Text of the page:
Low interest rates may be a bane to savers’ retirement plans, but they have been a blessing to home builders. As the Federal Reserve has continued its quantitative easing programs to keep interest rates near zero, single family home starts are expected to increase 25 percent in 2012 from a year ago. Low interest rates allow buyers to purchase houses with lower monthly mortgage payments, which boost demand for homes. UBS Investment Research economist Maury Harris told USA Today November housing starts are expected to total 900,000, compared to 894,000 in October. While still lower than the 2.68 million housing starts in 2006, it’s a substantial improvement over the mere 554,000 in 2009.
As housing demand increases, so does value of existing homes. As people can sell their homes for a profit, they are able to afford a higher-priced house. More people buying and selling homes is good news for the construction industry—and construction jobs lost during the recession. Decreased unemployment is the ultimate goal of the Federal Reserve’sstimulus programs, although the Fed’s current forecast suggests the jobless rate won’t hit its target of 6.5 percent until mid-2015.
Some economists feel the Fed’s forecast is too conservative, however. The current unemployment rate is 7.7 percent—1.2 percentage points above the target. If it, in fact, takes 30 months to fall by that margin, it would be double the time it took to fall the same stretch to where is currently sits.
In an interview with USA today, Barklays’ US economist Dean Maki pointed out 14 months ago the unemployment rate was at 9 percent. For the Fed’s forecast of 6.5 percent in 30 months to be accurate, many of the more-than 4 million people who left the workforce since 2007 would need to begin looking for work once again—thereby raising the unemployment rate.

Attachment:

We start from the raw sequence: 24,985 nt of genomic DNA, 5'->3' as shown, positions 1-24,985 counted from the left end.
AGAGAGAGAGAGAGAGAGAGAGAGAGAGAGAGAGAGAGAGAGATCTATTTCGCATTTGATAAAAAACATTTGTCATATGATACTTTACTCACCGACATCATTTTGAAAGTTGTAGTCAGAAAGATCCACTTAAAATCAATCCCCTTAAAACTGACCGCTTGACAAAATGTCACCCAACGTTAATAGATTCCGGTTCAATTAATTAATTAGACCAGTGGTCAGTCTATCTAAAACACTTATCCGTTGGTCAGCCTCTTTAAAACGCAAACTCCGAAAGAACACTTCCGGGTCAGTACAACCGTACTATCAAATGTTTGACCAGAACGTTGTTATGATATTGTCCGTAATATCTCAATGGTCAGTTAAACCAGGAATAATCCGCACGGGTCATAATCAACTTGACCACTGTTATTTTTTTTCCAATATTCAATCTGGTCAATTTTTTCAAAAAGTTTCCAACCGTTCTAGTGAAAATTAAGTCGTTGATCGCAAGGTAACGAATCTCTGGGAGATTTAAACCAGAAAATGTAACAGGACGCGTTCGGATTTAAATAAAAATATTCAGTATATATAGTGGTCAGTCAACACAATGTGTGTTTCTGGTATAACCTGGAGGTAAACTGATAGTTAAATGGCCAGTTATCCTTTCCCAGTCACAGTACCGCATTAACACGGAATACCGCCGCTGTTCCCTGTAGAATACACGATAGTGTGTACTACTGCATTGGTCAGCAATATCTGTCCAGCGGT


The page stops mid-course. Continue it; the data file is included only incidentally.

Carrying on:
Maki does not see such an increase happening, as he believes many of those who left the workforce were aging Baby Boomers who actually retired. If they remain retired, unemployment will fall to 7.1 percent in the next year and could reach the Fed’s target by early 2014.
Economist Joel Naroff agrees with Maki’s estimates.
“If my forecast is correct, we should see the Fed’s bond-purchase program end by the end of next year and rate hikes start sometime during the first half of 2014,” Naroff said.
The Fed has not announced whether it will change its interest rate policy if the unemployment decrease exceeds its expectations. IHS Global Insight chief insight economist said the central bank could justify continuing its low interest rate policy if wage growth remains weak, even if joblessness decreases sooner than expected.
“The Fed said (6.5 percent) is a necessary but not sufficient condition for tightening,” Maki told USA Today, adding that the bank’s move away from telling markets it expects to keep rates low for at least two more years “gives them flexibility in either direction.”
When rates finally do increase, the change will be sudden and without warning, according to Stanford economist and former Treasury official John Taylor.
“Even a gradual (increase) will be a surprise because in history, the most difficult thing in central banking to me is really when to withdraw if you like the stimulus and how to create a softlanding, sometimes it’s called,” Taylor told The Motley Fool.“And it’s the most difficult thing because the instruments are not perfect.”
The Office of the Comptroller of the Currency echoed Taylor’s statements in a Dec. 20 report on risks to the banking industry. According to the OCC, future increases in rates may decrease the value of financial institutions’ mortgage securities.
“After three consecutive years of record low interest rates, banks are unlikely to realize further benefits from lower funding costs,” the OCC said in the report. “They face fundamental changes in their business models as a result of weakening revenue growth, including shifts in the role of trading, securitization, and consumer fee income.”
History shows an increase in federal funds rates often result in a boom-bust scenario, according to Taylor, but it can be avoided with careful planning.
“It’s been rare where we’ve been unable to avoid… the boom-bust and have really a smooth growth, and I think the eighties and nineties were really examples where we avoided much of the boom-bust, but it’s hard,” he said. “And that’s why I come back at that kind of policy, is where we should try to focus. Not exactly; the world is different, but that kind of steady as you gowhere people can anticipate. And even if you can see rates are moving up, if you can anticipate that, it’s going to be much better than surprise increases.”